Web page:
The Center Square reports that two Native American tribes – the Middletown Rancheria of Pomo Indians of California, and the Redding Rancheria have signed gaming compacts with the State of California. The compacts will allow the two Rancherias to operate up to two gaming facilities each on their land.

Tribal Operations:

The two Native American tribes will be allowed to run up to 1,200 gaming devices and offer wagering on horse races at an off-track betting establishment. The games will include slot machines, electronic games of chance, and games like blackjack. The Middletown Rancheria and the Redding Rancheria will still have the right to expand tribal casinos across their land, with such further expansions subject to further gaming compacts to be negotiated if the need arises.

Tribal casino gambling is one of the gambling forms legalized in California. In addition to the state lottery and betting on horse races, the federal government allows recognized Native American tribes to run casinos on their tribal land. These tribal casinos are operated under the compacts negotiated between the state and the Native American tribes, such as the Middletown and Redding Rancherias in this case. Still, the last year’s proposal to expand the tribal casino offerings with online sports betting was voted down by California residents.

The source cites PlayCA’s reporting that, “tribal casinos do not pay taxes like commercial casinos. In California, tribal members who live on the reservation are not subject to state income tax, and tribal casinos do not have to pay corporate income tax. Instead of paying the tax, the casinos pay fees into various funds and in some cases help support state and/or local agencies and programs.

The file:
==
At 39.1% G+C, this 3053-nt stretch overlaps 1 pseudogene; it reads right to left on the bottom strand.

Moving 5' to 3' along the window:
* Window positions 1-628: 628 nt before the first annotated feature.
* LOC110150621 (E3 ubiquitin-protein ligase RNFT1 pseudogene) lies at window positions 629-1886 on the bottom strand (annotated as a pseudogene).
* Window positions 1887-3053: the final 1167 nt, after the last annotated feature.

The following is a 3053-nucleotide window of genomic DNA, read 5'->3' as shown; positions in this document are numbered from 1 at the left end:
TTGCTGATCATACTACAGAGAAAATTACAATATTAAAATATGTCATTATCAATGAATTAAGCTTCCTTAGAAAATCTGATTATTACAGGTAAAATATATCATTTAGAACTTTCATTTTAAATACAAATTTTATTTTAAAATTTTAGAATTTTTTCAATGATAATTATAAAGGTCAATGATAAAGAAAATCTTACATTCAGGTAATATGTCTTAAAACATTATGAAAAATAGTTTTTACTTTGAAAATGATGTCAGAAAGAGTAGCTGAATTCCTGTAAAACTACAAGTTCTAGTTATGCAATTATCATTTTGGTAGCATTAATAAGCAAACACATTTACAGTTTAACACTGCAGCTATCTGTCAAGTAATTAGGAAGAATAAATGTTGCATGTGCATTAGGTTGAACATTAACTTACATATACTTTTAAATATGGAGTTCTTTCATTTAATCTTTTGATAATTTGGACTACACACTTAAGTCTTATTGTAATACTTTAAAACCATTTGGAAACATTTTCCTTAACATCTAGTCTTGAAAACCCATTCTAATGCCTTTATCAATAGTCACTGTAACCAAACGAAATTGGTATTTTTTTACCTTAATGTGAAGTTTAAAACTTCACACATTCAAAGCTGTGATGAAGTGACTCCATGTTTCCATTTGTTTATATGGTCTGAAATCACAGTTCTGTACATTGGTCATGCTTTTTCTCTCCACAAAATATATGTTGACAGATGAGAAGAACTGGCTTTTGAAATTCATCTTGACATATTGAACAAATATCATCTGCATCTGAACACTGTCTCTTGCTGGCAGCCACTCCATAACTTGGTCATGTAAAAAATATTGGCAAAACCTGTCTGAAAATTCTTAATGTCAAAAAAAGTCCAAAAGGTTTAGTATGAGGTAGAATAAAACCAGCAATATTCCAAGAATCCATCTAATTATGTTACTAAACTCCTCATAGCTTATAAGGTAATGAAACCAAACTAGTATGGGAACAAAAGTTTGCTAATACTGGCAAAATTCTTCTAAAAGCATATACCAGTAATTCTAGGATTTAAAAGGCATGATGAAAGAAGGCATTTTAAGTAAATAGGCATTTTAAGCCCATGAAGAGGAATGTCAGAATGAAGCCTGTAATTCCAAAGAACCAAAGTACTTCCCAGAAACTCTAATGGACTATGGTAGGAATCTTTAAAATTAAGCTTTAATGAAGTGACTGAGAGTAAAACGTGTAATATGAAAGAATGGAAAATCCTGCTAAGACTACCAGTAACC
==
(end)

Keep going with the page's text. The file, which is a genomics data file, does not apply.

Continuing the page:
The citation continues: The amount they pay depends on how much revenue the casinos generate as well as the number of slot machines they operate. Each tribal-state compact determines the precise terms of the tribes’ payments and where those payments go.”

Revenue Distribution:

The signing of the latest two compacts will provide a pipeline for contributions to The Revenue Sharing Trust Fund, the Special Distribution Trust Fund, and “The Tribal Nation Grant Fund” established by the government to secure the distribution of funds to non-gaming tribes and limited-gaming tribes. These tribes are required to submit respective applications and indicate that the funds delegated through the funding program would be used for the social and economic development of their communities.

On the other hand, there are 85 tribal casinos in the state generating around $20 billion and sharing $1.3 billion in revenue with the state and local communities. Tribal casinos also secure around 125,000 jobs in the state of California to represent the state’s partner of significance.